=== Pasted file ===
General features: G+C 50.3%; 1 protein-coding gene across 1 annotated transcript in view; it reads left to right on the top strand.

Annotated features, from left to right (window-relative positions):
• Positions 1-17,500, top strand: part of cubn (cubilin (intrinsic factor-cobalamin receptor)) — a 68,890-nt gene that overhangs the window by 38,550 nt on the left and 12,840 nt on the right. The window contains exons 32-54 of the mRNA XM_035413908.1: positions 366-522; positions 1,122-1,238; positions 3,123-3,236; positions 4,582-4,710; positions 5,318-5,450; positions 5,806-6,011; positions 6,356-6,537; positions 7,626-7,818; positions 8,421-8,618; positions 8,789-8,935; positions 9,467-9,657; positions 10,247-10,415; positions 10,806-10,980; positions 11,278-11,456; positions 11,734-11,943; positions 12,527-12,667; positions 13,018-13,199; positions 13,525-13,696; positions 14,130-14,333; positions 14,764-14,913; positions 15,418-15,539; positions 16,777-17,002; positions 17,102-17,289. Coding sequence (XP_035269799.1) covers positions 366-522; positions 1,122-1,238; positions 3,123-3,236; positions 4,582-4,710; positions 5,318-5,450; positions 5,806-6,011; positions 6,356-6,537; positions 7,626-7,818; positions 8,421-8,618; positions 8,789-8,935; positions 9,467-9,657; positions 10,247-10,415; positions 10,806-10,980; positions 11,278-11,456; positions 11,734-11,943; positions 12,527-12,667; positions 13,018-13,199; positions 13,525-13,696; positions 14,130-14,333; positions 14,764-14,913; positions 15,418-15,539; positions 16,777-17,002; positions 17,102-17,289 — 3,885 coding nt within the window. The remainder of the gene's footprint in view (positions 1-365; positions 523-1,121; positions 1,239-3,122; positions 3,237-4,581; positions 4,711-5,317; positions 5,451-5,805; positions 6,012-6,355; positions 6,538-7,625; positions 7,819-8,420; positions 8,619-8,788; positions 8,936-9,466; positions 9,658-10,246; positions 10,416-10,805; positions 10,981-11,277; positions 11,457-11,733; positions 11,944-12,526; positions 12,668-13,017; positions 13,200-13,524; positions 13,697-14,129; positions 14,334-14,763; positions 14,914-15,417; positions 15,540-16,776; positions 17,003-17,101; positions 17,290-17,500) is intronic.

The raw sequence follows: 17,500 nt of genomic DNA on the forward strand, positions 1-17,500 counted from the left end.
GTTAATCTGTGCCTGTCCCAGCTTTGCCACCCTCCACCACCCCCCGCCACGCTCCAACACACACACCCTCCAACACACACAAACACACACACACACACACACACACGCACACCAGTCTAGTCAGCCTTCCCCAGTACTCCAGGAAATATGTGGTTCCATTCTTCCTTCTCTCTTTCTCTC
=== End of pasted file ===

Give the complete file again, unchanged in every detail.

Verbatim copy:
General features: G+C 50.3%; 1 protein-coding gene across 1 annotated transcript in view; it reads left to right on the top strand.

Annotated features, from left to right (window-relative positions):
• Positions 1-17,500, top strand: part of cubn (cubilin (intrinsic factor-cobalamin receptor)) — a 68,890-nt gene that overhangs the window by 38,550 nt on the left and 12,840 nt on the right. The window contains exons 32-54 of the mRNA XM_035413908.1: positions 366-522; positions 1,122-1,238; positions 3,123-3,236; positions 4,582-4,710; positions 5,318-5,450; positions 5,806-6,011; positions 6,356-6,537; positions 7,626-7,818; positions 8,421-8,618; positions 8,789-8,935; positions 9,467-9,657; positions 10,247-10,415; positions 10,806-10,980; positions 11,278-11,456; positions 11,734-11,943; positions 12,527-12,667; positions 13,018-13,199; positions 13,525-13,696; positions 14,130-14,333; positions 14,764-14,913; positions 15,418-15,539; positions 16,777-17,002; positions 17,102-17,289. Coding sequence (XP_035269799.1) covers positions 366-522; positions 1,122-1,238; positions 3,123-3,236; positions 4,582-4,710; positions 5,318-5,450; positions 5,806-6,011; positions 6,356-6,537; positions 7,626-7,818; positions 8,421-8,618; positions 8,789-8,935; positions 9,467-9,657; positions 10,247-10,415; positions 10,806-10,980; positions 11,278-11,456; positions 11,734-11,943; positions 12,527-12,667; positions 13,018-13,199; positions 13,525-13,696; positions 14,130-14,333; positions 14,764-14,913; positions 15,418-15,539; positions 16,777-17,002; positions 17,102-17,289 — 3,885 coding nt within the window. The remainder of the gene's footprint in view (positions 1-365; positions 523-1,121; positions 1,239-3,122; positions 3,237-4,581; positions 4,711-5,317; positions 5,451-5,805; positions 6,012-6,355; positions 6,538-7,625; positions 7,819-8,420; positions 8,619-8,788; positions 8,936-9,466; positions 9,658-10,246; positions 10,416-10,805; positions 10,981-11,277; positions 11,457-11,733; positions 11,944-12,526; positions 12,668-13,017; positions 13,200-13,524; positions 13,697-14,129; positions 14,334-14,763; positions 14,914-15,417; positions 15,540-16,776; positions 17,003-17,101; positions 17,290-17,500) is intronic.

The raw sequence follows: 17,500 nt of genomic DNA on the forward strand, positions 1-17,500 counted from the left end.
GTTAATCTGTGCCTGTCCCAGCTTTGCCACCCTCCACCACCCCCCGCCACGCTCCAACACACACACCCTCCAACACACACAAACACACACACACACACACACACACGCACACCAGTCTAGTCAGCCTTCCCCAGTACTCCAGGAAATATGTGGTTCCATTCTTCCTTCTCTCTTTCTCTC